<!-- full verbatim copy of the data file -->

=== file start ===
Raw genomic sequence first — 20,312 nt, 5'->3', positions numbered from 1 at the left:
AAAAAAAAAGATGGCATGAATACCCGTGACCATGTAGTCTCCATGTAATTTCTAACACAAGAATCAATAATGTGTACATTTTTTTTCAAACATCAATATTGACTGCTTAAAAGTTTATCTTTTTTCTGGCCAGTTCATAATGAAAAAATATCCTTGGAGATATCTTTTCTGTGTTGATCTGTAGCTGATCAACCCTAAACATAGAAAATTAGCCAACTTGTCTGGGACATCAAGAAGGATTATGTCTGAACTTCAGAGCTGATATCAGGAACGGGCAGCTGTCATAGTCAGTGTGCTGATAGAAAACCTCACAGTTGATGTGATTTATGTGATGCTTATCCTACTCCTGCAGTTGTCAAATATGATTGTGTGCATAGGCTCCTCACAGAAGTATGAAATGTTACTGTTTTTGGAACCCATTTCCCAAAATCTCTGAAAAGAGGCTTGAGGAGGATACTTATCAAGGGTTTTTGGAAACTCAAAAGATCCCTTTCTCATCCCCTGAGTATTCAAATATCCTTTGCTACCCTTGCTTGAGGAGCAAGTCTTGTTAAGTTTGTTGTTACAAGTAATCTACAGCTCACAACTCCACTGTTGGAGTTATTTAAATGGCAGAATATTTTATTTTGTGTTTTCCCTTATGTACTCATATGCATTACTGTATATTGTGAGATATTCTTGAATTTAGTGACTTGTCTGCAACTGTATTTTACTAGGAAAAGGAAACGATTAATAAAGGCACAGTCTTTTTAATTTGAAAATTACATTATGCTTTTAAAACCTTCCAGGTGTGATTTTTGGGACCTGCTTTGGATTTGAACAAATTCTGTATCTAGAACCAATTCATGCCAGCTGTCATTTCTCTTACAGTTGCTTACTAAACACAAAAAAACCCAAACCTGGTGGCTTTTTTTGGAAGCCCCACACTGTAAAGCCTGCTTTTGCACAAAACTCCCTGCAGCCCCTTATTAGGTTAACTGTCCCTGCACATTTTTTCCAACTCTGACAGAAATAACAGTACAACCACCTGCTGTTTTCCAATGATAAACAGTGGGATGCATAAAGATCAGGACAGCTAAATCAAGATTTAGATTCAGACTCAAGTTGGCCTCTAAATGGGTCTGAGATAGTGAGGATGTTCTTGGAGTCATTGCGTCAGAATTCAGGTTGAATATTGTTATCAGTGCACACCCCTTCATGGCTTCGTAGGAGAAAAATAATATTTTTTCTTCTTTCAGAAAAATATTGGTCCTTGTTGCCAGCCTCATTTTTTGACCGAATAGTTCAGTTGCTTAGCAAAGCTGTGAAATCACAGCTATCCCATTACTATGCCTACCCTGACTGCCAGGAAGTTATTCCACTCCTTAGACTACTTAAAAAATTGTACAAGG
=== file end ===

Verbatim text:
Raw genomic sequence first — 20,312 nt, 5'->3', positions numbered from 1 at the left:
AAAAAAAAAGATGGCATGAATACCCGTGACCATGTAGTCTCCATGTAATTTCTAACACAAGAATCAATAATGTGTACATTTTTTTTCAAACATCAATATTGACTGCTTAAAAGTTTATCTTTTTTCTGGCCAGTTCATAATGAAAAAATATCCTTGGAGATATCTTTTCTGTGTTGATCTGTAGCTGATCAACCCTAAACATAGAAAATTAGCCAACTTGTCTGGGACATCAAGAAGGATTATGTCTGAACTTCAGAGCTGATATCAGGAACGGGCAGCTGTCATAGTCAGTGTGCTGATAGAAAACCTCACAGTTGATGTGATTTATGTGATGCTTATCCTACTCCTGCAGTTGTCAAATATGATTGTGTGCATAGGCTCCTCACAGAAGTATGAAATGTTACTGTTTTTGGAACCCATTTCCCAAAATCTCTGAAAAGAGGCTTGAGGAGGATACTTATCAAGGGTTTTTGGAAACTCAAAAGATCCCTTTCTCATCCCCTGAGTATTCAAATATCCTTTGCTACCCTTGCTTGAGGAGCAAGTCTTGTTAAGTTTGTTGTTACAAGTAATCTACAGCTCACAACTCCACTGTTGGAGTTATTTAAATGGCAGAATATTTTATTTTGTGTTTTCCCTTATGTACTCATATGCATTACTGTATATTGTGAGATATTCTTGAATTTAGTGACTTGTCTGCAACTGTATTTTACTAGGAAAAGGAAACGATTAATAAAGGCACAGTCTTTTTAATTTGAAAATTACATTATGCTTTTAAAACCTTCCAGGTGTGATTTTTGGGACCTGCTTTGGATTTGAACAAATTCTGTATCTAGAACCAATTCATGCCAGCTGTCATTTCTCTTACAGTTGCTTACTAAACACAAAAAAACCCAAACCTGGTGGCTTTTTTTGGAAGCCCCACACTGTAAAGCCTGCTTTTGCACAAAACTCCCTGCAGCCCCTTATTAGGTTAACTGTCCCTGCACATTTTTTCCAACTCTGACAGAAATAACAGTACAACCACCTGCTGTTTTCCAATGATAAACAGTGGGATGCATAAAGATCAGGACAGCTAAATCAAGATTTAGATTCAGACTCAAGTTGGCCTCTAAATGGGTCTGAGATAGTGAGGATGTTCTTGGAGTCATTGCGTCAGAATTCAGGTTGAATATTGTTATCAGTGCACACCCCTTCATGGCTTCGTAGGAGAAAAATAATATTTTTTCTTCTTTCAGAAAAATATTGGTCCTTGTTGCCAGCCTCATTTTTTGACCGAATAGTTCAGTTGCTTAGCAAAGCTGTGAAATCACAGCTATCCCATTACTATGCCTACCCTGACTGCCAGGAAGTTATTCCACTCCTTAGACTACTTAAAAAATTGTACAAGG